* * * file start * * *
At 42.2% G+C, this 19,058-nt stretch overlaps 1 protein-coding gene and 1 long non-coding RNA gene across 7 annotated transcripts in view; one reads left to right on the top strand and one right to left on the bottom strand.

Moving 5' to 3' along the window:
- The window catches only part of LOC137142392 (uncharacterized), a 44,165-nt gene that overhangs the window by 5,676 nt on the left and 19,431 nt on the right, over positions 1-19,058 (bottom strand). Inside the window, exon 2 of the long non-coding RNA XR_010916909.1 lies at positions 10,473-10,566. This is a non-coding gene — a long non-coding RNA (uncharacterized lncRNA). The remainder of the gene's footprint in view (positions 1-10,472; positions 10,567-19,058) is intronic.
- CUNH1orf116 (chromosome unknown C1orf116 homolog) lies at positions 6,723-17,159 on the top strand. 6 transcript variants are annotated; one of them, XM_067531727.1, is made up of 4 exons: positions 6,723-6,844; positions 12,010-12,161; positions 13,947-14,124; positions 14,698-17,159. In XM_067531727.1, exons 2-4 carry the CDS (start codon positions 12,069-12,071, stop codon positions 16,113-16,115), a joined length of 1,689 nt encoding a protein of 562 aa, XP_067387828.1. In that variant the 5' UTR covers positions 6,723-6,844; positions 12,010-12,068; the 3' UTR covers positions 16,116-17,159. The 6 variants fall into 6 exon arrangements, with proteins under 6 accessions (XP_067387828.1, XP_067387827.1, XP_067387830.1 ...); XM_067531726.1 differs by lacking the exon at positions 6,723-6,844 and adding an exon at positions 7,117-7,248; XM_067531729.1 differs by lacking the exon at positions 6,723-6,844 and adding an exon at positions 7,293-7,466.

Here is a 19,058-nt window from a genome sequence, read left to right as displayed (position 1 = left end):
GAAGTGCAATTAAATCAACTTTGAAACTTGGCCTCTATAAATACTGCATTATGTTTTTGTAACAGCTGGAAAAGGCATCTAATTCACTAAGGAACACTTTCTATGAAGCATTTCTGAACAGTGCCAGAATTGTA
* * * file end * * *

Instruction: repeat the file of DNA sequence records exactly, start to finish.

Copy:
At 42.2% G+C, this 19,058-nt stretch overlaps 1 protein-coding gene and 1 long non-coding RNA gene across 7 annotated transcripts in view; one reads left to right on the top strand and one right to left on the bottom strand.

Moving 5' to 3' along the window:
- The window catches only part of LOC137142392 (uncharacterized), a 44,165-nt gene that overhangs the window by 5,676 nt on the left and 19,431 nt on the right, over positions 1-19,058 (bottom strand). Inside the window, exon 2 of the long non-coding RNA XR_010916909.1 lies at positions 10,473-10,566. This is a non-coding gene — a long non-coding RNA (uncharacterized lncRNA). The remainder of the gene's footprint in view (positions 1-10,472; positions 10,567-19,058) is intronic.
- CUNH1orf116 (chromosome unknown C1orf116 homolog) lies at positions 6,723-17,159 on the top strand. 6 transcript variants are annotated; one of them, XM_067531727.1, is made up of 4 exons: positions 6,723-6,844; positions 12,010-12,161; positions 13,947-14,124; positions 14,698-17,159. In XM_067531727.1, exons 2-4 carry the CDS (start codon positions 12,069-12,071, stop codon positions 16,113-16,115), a joined length of 1,689 nt encoding a protein of 562 aa, XP_067387828.1. In that variant the 5' UTR covers positions 6,723-6,844; positions 12,010-12,068; the 3' UTR covers positions 16,116-17,159. The 6 variants fall into 6 exon arrangements, with proteins under 6 accessions (XP_067387828.1, XP_067387827.1, XP_067387830.1 ...); XM_067531726.1 differs by lacking the exon at positions 6,723-6,844 and adding an exon at positions 7,117-7,248; XM_067531729.1 differs by lacking the exon at positions 6,723-6,844 and adding an exon at positions 7,293-7,466.

Here is a 19,058-nt window from a genome sequence, read left to right as displayed (position 1 = left end):
GAAGTGCAATTAAATCAACTTTGAAACTTGGCCTCTATAAATACTGCATTATGTTTTTGTAACAGCTGGAAAAGGCATCTAATTCACTAAGGAACACTTTCTATGAAGCATTTCTGAACAGTGCCAGAATTGTA